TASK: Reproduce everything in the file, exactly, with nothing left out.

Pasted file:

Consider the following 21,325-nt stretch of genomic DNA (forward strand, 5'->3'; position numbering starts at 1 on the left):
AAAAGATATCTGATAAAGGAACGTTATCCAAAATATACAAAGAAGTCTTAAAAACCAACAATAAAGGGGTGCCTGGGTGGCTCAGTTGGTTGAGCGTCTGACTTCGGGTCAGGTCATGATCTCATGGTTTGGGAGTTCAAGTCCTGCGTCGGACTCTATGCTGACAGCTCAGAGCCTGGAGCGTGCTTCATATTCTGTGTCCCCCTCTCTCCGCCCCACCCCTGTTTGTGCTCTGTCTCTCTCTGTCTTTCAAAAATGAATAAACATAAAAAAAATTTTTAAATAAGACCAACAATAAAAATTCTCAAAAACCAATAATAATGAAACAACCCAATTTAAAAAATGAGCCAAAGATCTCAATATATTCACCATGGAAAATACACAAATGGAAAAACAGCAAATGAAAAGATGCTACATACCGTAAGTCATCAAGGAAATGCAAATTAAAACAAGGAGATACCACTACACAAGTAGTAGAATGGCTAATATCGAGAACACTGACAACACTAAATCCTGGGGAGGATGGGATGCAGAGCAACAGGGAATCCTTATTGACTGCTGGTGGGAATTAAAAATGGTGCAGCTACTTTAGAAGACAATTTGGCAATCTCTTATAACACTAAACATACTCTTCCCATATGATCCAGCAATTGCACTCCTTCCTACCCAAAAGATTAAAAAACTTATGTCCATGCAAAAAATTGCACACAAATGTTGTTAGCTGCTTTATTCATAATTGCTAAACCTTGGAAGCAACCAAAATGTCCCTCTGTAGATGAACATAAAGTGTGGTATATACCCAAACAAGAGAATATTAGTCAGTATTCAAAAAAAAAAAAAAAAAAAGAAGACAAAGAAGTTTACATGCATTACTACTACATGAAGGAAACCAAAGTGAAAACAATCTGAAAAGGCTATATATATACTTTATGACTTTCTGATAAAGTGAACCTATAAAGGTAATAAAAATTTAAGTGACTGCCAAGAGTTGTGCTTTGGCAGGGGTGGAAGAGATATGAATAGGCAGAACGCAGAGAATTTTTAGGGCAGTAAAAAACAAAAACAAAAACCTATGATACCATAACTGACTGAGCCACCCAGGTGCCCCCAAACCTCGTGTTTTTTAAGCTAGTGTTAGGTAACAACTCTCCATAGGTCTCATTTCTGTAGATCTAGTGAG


Consider the following 21,325-nt stretch of genomic DNA (forward strand, 5'->3'; position numbering starts at 1 on the left):
AAAAGATATCTGATAAAGGAACGTTATCCAAAATATACAAAGAAGTCTTAAAAACCAACAATAAAGGGGTGCCTGGGTGGCTCAGTTGGTTGAGCGTCTGACTTCGGGTCAGGTCATGATCTCATGGTTTGGGAGTTCAAGTCCTGCGTCGGACTCTATGCTGACAGCTCAGAGCCTGGAGCGTGCTTCATATTCTGTGTCCCCCTCTCTCCGCCCCACCCCTGTTTGTGCTCTGTCTCTCTCTGTCTTTCAAAAATGAATAAACATAAAAAAAATTTTTAAATAAGACCAACAATAAAAATTCTCAAAAACCAATAATAATGAAACAACCCAATTTAAAAAATGAGCCAAAGATCTCAATATATTCACCATGGAAAATACACAAATGGAAAAACAGCAAATGAAAAGATGCTACATACCGTAAGTCATCAAGGAAATGCAAATTAAAACAAGGAGATACCACTACACAAGTAGTAGAATGGCTAATATCGAGAACACTGACAACACTAAATCCTGGGGAGGATGGGATGCAGAGCAACAGGGAATCCTTATTGACTGCTGGTGGGAATTAAAAATGGTGCAGCTACTTTAGAAGACAATTTGGCAATCTCTTATAACACTAAACATACTCTTCCCATATGATCCAGCAATTGCACTCCTTCCTACCCAAAAGATTAAAAAACTTATGTCCATGCAAAAAATTGCACACAAATGTTGTTAGCTGCTTTATTCATAATTGCTAAACCTTGGAAGCAACCAAAATGTCCCTCTGTAGATGAACATAAAGTGTGGTATATACCCAAACAAGAGAATATTAGTCAGTATTCAAAAAAAAAAAAAAAAAAAGAAGACAAAGAAGTTTACATGCATTACTACTACATGAAGGAAACCAAAGTGAAAACAATCTGAAAAGGCTATATATATACTTTATGACTTTCTGATAAAGTGAACCTATAAAGGTAATAAAAATTTAAGTGACTGCCAAGAGTTGTGCTTTGGCAGGGGTGGAAGAGATATGAATAGGCAGAACGCAGAGAATTTTTAGGGCAGTAAAAAACAAAAACAAAAACCTATGATACCATAACTGACTGAGCCACCCAGGTGCCCCCAAACCTCGTGTTTTTTAAGCTAGTGTTAGGTAACAACTCTCCATAGGTCTCATTTCTGTAGATCTAGTGAG